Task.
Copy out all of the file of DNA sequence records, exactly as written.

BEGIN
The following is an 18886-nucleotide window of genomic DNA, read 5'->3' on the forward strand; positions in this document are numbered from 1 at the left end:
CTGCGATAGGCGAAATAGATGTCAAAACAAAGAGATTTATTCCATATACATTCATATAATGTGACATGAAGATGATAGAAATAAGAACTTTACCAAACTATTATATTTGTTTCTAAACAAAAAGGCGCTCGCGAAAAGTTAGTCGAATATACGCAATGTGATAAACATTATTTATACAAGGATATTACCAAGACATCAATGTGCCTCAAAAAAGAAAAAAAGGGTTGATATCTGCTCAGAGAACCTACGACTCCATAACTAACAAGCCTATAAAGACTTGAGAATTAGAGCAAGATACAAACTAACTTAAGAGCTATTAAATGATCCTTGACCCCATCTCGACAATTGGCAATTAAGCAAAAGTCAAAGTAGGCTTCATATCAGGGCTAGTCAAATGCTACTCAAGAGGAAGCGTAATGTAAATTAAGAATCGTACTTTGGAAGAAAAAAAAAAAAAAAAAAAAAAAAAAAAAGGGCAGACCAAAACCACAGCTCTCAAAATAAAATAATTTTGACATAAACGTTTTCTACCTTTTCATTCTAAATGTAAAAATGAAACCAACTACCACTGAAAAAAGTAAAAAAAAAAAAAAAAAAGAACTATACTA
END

The following is an 18886-nucleotide window of genomic DNA, read 5'->3' on the forward strand; positions in this document are numbered from 1 at the left end:
CTGCGATAGGCGAAATAGATGTCAAAACAAAGAGATTTATTCCATATACATTCATATAATGTGACATGAAGATGATAGAAATAAGAACTTTACCAAACTATTATATTTGTTTCTAAACAAAAAGGCGCTCGCGAAAAGTTAGTCGAATATACGCAATGTGATAAACATTATTTATACAAGGATATTACCAAGACATCAATGTGCCTCAAAAAAGAAAAAAAGGGTTGATATCTGCTCAGAGAACCTACGACTCCATAACTAACAAGCCTATAAAGACTTGAGAATTAGAGCAAGATACAAACTAACTTAAGAGCTATTAAATGATCCTTGACCCCATCTCGACAATTGGCAATTAAGCAAAAGTCAAAGTAGGCTTCATATCAGGGCTAGTCAAATGCTACTCAAGAGGAAGCGTAATGTAAATTAAGAATCGTACTTTGGAAGAAAAAAAAAAAAAAAAAAAAAAAAAAAAAGGGCAGACCAAAACCACAGCTCTCAAAATAAAATAATTTTGACATAAACGTTTTCTACCTTTTCATTCTAAATGTAAAAATGAAACCAACTACCACTGAAAAAAGTAAAAAAAAAAAAAAAAAAGAACTATACTA